-Make sure your freezer is not on a ground fault outlet- probably not a problem for most people, but check anyway
    -Make sure that your outlet is secure (kids may knock the plug loose, especially if your freezer is in a high-traffic area, like the garage, near where you store other stuff they may get into)
    -Check on your freezer regularly- you may catch an issue before it becomes a problem. IF the freezer fails- compressor goes out- whatever, you may catch it before you lose all your food. I used mine at least twice a day, so if I had NOT been on vacation, I would have discovered the problem before it was too late.

    I miss my stash- My freezer was like a grocery store. Even when I hadn’t bought groceries for weeks there was always SOMETHING in the freezer I could throw together for dinner. Now all I have is a box of popsicles and a can of frozen concentrated OJ. Its going to take me a while to recover, BUT on the bright side I won’t have to figure out how to use the box of salmon patties that we bought during a moment of insanity last month at Sam’s.

  7. Freezers are wonderful! We got ours from and its a bit battered, but otherwise very useful. I like freezers because you can stock up on all the wonderful sale items like bread, juice, frozen veggies (if you didn’t put enough up), etc. Also, if you find someone to go in on a cow or pig with you you can buy a 1/2 or 1/4 cow or pig and really save some money on meat. Often it is much less than the supermarket prices per pound and because you know who you are buying it from, it is also better for you.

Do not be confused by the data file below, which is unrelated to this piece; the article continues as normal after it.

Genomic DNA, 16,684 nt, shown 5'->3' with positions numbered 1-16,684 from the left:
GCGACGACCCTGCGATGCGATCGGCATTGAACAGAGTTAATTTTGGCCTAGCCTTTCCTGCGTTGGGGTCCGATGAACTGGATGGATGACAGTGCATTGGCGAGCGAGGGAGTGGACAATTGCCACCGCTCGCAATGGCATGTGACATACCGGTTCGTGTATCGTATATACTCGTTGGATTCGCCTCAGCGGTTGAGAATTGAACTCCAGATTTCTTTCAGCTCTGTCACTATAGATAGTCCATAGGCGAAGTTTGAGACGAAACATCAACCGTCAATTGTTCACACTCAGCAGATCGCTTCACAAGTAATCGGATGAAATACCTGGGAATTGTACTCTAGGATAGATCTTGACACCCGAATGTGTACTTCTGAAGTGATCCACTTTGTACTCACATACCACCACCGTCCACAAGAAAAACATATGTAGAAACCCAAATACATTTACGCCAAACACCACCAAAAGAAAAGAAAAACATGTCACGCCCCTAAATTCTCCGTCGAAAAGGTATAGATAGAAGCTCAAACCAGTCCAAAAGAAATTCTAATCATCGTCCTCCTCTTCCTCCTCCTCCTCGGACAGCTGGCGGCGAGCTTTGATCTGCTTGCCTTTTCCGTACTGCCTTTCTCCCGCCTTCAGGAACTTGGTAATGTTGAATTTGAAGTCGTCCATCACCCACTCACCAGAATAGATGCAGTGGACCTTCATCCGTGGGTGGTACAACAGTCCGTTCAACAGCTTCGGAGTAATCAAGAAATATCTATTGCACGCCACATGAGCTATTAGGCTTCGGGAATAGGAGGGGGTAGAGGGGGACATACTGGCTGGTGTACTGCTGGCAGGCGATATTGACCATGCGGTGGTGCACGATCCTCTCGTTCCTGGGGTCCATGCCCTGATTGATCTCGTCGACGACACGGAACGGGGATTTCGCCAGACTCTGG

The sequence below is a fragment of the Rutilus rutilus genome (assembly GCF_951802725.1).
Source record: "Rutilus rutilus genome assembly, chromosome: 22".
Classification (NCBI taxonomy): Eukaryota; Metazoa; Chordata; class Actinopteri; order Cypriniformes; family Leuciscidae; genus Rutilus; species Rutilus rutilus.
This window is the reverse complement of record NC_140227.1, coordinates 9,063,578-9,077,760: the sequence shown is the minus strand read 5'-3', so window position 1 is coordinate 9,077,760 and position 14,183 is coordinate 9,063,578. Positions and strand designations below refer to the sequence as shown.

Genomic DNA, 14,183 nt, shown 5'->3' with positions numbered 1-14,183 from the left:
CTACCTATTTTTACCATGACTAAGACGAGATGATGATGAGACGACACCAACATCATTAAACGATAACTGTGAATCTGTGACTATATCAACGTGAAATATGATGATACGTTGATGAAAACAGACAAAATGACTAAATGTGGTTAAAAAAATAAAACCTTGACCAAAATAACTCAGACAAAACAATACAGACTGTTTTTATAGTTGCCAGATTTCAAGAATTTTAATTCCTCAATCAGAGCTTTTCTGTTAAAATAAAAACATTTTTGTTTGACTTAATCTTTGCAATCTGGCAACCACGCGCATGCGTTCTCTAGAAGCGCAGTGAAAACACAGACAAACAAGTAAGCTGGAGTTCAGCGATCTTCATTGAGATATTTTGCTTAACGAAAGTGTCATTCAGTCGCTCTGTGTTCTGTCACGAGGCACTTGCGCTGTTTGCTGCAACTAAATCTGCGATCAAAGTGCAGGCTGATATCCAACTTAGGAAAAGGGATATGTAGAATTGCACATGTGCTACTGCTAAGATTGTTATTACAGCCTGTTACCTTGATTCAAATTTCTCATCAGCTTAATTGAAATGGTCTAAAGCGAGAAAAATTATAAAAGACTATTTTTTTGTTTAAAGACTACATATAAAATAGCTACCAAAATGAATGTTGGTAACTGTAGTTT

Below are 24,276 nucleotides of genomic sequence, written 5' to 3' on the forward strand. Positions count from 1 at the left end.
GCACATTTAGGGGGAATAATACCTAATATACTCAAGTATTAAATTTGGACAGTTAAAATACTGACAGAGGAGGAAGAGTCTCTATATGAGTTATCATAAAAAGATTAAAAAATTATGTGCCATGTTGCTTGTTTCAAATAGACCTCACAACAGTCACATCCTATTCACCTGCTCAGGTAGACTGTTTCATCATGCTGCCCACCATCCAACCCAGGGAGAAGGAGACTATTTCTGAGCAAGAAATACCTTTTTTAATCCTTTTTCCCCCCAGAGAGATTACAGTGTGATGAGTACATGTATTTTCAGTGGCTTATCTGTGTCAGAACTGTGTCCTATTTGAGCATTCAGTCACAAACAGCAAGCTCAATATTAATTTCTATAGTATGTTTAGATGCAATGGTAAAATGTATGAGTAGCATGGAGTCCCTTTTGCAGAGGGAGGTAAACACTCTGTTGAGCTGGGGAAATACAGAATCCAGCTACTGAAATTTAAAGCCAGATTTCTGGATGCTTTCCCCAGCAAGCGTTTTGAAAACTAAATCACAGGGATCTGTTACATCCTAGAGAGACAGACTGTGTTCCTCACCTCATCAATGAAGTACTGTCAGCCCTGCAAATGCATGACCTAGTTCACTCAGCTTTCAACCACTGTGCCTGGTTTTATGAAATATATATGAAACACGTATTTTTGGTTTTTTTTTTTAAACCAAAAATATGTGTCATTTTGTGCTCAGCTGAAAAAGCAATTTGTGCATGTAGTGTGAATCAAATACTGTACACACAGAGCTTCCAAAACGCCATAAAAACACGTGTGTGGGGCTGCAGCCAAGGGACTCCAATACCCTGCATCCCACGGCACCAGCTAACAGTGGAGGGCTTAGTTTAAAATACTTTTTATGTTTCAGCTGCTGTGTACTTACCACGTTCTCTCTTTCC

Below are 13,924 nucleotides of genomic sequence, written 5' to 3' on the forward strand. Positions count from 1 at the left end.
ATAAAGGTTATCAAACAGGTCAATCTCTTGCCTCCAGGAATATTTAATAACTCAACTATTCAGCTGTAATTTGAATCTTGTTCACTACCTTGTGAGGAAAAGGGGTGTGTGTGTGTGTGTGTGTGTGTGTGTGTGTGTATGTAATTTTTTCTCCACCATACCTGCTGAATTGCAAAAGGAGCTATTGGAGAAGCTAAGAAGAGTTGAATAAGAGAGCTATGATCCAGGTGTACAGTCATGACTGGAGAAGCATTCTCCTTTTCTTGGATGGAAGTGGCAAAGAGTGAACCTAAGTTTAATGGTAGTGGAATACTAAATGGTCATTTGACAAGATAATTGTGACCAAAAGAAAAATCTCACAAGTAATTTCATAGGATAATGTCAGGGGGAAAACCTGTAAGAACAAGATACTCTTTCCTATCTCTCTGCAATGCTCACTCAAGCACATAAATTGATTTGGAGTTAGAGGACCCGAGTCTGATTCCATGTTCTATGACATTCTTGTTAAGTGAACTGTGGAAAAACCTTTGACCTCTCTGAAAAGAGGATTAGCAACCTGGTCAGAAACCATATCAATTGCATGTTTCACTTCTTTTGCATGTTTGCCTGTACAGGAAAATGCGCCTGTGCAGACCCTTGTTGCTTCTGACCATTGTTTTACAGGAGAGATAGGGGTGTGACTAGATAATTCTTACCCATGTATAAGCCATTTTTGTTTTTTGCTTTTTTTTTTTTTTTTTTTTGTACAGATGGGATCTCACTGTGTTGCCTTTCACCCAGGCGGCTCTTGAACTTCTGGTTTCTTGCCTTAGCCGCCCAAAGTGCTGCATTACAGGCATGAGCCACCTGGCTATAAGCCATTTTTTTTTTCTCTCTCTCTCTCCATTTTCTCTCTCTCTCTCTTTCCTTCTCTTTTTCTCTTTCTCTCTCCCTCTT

8. Wow, I just stumbled onto your blog and here I find you asking about a topic I tackled recently in three separate posts, the first of which can be found here:


    I wouldn’t be without my chest freezer, but there’s definitely a learning curve to using it efficiently. My only qualms involve post apocalyptic scenarios where the electricity gets cut off and I’m facing a freezer full of thawed food that we’ll never eat up before it goes off. Anyway, I’m confident that we save a great deal by having the chest freezer. Maybe my posts will help you think through your decision.